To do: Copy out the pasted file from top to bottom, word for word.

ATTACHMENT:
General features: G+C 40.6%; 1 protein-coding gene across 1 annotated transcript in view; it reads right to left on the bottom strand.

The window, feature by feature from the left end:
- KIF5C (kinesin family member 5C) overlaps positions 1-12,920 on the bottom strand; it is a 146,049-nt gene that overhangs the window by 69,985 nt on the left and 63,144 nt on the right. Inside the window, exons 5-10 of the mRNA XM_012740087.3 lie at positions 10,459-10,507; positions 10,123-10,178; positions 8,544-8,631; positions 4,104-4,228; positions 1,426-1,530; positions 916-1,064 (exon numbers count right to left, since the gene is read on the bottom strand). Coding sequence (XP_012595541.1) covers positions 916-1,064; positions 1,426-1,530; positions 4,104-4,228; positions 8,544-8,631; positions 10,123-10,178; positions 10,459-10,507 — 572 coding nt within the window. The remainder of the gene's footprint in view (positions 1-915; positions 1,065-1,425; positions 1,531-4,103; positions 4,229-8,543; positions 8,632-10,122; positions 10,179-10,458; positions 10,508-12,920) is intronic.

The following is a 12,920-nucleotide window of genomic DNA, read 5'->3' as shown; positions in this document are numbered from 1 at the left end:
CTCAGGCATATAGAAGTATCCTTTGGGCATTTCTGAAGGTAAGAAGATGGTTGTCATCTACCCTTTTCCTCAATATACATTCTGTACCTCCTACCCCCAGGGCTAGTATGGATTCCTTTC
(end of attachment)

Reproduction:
General features: G+C 40.6%; 1 protein-coding gene across 1 annotated transcript in view; it reads right to left on the bottom strand.

The window, feature by feature from the left end:
- KIF5C (kinesin family member 5C) overlaps positions 1-12,920 on the bottom strand; it is a 146,049-nt gene that overhangs the window by 69,985 nt on the left and 63,144 nt on the right. Inside the window, exons 5-10 of the mRNA XM_012740087.3 lie at positions 10,459-10,507; positions 10,123-10,178; positions 8,544-8,631; positions 4,104-4,228; positions 1,426-1,530; positions 916-1,064 (exon numbers count right to left, since the gene is read on the bottom strand). Coding sequence (XP_012595541.1) covers positions 916-1,064; positions 1,426-1,530; positions 4,104-4,228; positions 8,544-8,631; positions 10,123-10,178; positions 10,459-10,507 — 572 coding nt within the window. The remainder of the gene's footprint in view (positions 1-915; positions 1,065-1,425; positions 1,531-4,103; positions 4,229-8,543; positions 8,632-10,122; positions 10,179-10,458; positions 10,508-12,920) is intronic.

The following is a 12,920-nucleotide window of genomic DNA, read 5'->3' as shown; positions in this document are numbered from 1 at the left end:
CTCAGGCATATAGAAGTATCCTTTGGGCATTTCTGAAGGTAAGAAGATGGTTGTCATCTACCCTTTTCCTCAATATACATTCTGTACCTCCTACCCCCAGGGCTAGTATGGATTCCTTTC